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For those who do take the medication to achieve a peaceful death, they have been able to cross the threshold to death in a manner consistent with their values and beliefs, and consider this choice to have enabled them to exercise a final act of autonomy consistent with how they have lived their whole life.
As I pointed out in my post, I have been a long time supporter of people’s rights to end their lives when they are suffering from terminal illnesses, and of the appropriateness of physicians helping them do this.
But Tucker made some outstanding points in her essay, ones I am very grateful to have learned from, and ones that are very much in the spirit of my original post.
And yes, it can be dignified for a terminally ill person to take control over their own destiny, and ingest medications that end their life.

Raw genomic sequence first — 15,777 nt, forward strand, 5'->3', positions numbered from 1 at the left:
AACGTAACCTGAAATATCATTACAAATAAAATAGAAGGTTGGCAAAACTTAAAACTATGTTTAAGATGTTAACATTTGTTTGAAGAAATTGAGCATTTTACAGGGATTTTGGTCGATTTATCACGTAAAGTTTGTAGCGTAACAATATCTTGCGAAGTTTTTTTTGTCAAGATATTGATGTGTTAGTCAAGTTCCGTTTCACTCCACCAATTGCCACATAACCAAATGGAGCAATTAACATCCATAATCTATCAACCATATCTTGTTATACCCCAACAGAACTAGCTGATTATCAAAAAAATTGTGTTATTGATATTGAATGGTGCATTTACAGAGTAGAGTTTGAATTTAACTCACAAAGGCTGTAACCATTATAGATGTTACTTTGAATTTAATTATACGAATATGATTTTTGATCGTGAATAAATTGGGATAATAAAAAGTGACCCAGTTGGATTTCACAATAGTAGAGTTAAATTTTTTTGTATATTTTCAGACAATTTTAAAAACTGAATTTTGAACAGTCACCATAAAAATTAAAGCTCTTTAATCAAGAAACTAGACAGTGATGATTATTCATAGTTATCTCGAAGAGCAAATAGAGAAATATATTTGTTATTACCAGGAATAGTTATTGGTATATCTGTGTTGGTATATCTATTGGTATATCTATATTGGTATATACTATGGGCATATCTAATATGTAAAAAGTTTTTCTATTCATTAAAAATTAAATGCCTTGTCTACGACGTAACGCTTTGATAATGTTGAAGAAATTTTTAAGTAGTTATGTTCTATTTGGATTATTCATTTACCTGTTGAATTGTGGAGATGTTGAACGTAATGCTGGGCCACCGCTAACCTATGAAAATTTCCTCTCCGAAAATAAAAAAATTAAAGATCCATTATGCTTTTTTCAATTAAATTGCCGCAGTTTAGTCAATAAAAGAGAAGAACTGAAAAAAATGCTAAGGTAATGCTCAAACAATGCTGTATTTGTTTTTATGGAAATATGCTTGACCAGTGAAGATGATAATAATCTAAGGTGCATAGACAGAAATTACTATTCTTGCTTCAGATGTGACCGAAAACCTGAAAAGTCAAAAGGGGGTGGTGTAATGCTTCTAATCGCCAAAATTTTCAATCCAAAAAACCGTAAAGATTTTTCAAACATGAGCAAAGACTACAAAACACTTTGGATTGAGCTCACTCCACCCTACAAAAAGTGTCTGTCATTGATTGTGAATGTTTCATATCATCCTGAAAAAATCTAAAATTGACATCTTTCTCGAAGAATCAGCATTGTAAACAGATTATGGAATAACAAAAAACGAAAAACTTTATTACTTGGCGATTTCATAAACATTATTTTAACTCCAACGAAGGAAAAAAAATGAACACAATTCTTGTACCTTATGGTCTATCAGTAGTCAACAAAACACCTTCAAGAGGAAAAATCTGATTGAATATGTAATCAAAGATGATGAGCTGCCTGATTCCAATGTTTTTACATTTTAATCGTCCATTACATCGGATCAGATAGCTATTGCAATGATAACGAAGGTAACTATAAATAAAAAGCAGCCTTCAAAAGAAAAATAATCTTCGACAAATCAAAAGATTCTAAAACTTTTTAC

Thanks to Kathryn Tucker, I will not use the phrase physician-assisted suicide again, except to make sure people understand that the phrase carries connotations that are unnecessarily pejorative."oped, “Death With Dignity Should Not Be Equated With Physician Assisted Suicide, Duke University physician Peter Ubel writes: “I think it is wrong-headed to equate assisted suicide with the concept of a dignified death.” Dr.
She points out that the way people perceive words matters, separate from the specific definition of those words.
She points out that the word “suicide” is stigmatized.
Medical Law or Ethics Issue Euthanasia or physician-assisted suicide is one of the more controversial issues in medical practice.
The issue framed in a number of ways, from being an issue about the individual right to self-determination to an issue of the Hippocratic Oath.
A growing number of states, including Oregon, Washington, Montana, Vermont and Hawaii, permit mentally competent, terminally ill patients to obtain medications they can ingest to bring about a peaceful death if their suffering becomes unbearable.
The Oregon, Washington, and Vermont laws clearly state: “Actions taken in accordance with [the Act] shall not, for any purpose, constitute suicide, assisted suicide, mercy killing or homicide, under the law.” Terminally ill patients do not want to die but are facing an imminent death, most after long efforts to cure their illness and heroic efforts to palliate symptoms.